The next morning, you get an e-mail from one of the other developers in the office. He’s not particularly happy:

From: Bob Jones <bobj@megacorp.com>
To: UI Design Team <webreakthings@megacorp.com>
Subject: what’s wrong with the ui?

Hey guys, I just noticed that some changes made since yesterday have the application appearing kind of off my left screen. It spills over a bit onto the right monitor.

For what it’s worth, my monitors are of two different sizes so it’s kinda funky.

Oops. Dividing the desktop size in two (you have two monitors of identical dimensions) and then dividing that number in two doesn’t quite work when individual attached screens differ in width. Worse, what happens when someone buys a monitor with a horizontal resolution greater than 1920?

From: Milton Pencilpicker <miltonpen@megacorp.com>
To: UI Design Team <webreakthings@megacorp.com>
Subject: App keeps appearing waaaaaaay off to the side

Guys,

Did you say the app was supposed to start centering after the changes made yesterday? It’s still broken. It centers vertically just fine, but it’s about a quarter of the way over to the left. Just thought I’d let you know.

Yeah, this solution isn’t going to work. You need to account for resolutions on a per screen basis. So what do you do?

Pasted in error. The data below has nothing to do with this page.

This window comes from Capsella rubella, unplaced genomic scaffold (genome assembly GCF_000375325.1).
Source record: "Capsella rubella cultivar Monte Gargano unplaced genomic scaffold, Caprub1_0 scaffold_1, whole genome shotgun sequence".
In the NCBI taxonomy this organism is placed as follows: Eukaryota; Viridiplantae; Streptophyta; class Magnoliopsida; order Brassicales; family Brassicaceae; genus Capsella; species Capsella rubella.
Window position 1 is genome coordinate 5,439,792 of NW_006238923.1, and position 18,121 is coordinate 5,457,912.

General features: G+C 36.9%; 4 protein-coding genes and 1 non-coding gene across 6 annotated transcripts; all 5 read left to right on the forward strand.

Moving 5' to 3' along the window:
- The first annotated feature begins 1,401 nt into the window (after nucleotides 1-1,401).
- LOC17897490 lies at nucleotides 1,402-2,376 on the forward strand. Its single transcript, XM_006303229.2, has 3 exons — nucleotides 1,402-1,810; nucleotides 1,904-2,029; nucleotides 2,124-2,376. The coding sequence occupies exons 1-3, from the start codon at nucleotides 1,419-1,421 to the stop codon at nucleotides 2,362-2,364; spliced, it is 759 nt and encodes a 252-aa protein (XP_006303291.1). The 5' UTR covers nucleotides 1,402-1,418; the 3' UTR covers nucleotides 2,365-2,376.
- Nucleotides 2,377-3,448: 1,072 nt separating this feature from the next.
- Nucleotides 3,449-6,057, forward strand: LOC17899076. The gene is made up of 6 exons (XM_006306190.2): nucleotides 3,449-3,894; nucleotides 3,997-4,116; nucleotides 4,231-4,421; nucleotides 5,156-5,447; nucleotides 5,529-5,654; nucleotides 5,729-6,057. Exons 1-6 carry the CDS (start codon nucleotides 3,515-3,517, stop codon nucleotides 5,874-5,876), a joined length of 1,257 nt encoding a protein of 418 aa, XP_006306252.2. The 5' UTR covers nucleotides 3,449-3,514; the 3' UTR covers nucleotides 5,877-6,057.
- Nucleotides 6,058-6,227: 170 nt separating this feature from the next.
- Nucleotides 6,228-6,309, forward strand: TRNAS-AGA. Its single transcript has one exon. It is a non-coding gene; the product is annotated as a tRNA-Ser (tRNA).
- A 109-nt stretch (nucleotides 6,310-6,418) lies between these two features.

Probe some screens

Java exposes individuals screens through the GraphicsEnvironment singleton. The advantage of this method over getBounds() (or the Swing equivalent) is that you can easily determine the default device. Here’s one such example:

private GraphicsDevice defaultDevice;
private int defaultDeviceOffset = 0;
private ArrayList<Dimension> screens;
private int totalWidth = 0;
 
/**
 * Probe attached displays.
 * This method collects data related to all attached displays.
 * For illustrative purposes, we're recording the dimension of each
 * attached screen and recording it in the local screens arraylist.
 * We then add up the total screen width.
 */
private void probeDisplays ()
{
    GraphicsDevice[] devices = GraphicsEnvironment
        .getLocalGraphicsEnvironment()
        .getScreenDevices();
 
    defaultDevice = GraphicsEnvironment
        .getLocalGraphicsEnvironment()
        .getDefaultScreenDevice();
 
    for (int i = 0; i < devices.length; i++) {
        if (devices[i].equals(defaultDevice))
            // Do something when we encounter the default device.
            // One example would be to calculate the total screen
            // width thusfar. For our example purposes, we're going
            // to record the default device offset versus all other
            // attached screens.
            defaultDeviceOffset = i; // Mostly meaningless; sample purposes only.
 
        DisplayMode dm = devices[i].getDisplayMode();
        Dimension d = new Dimension(dm.getWidth(), dm.getHeight());
        screens.add(d);
        totalWidth += dm.getWidth();
    }
}

By recording individual screens, our centerOnScreen method can now be performed on a screen-by-screen basis:

/**
 * Revised centerOnScreen.
 */
private void centerOnScreen ()
{
    // Center the window based upon the default device dimensions.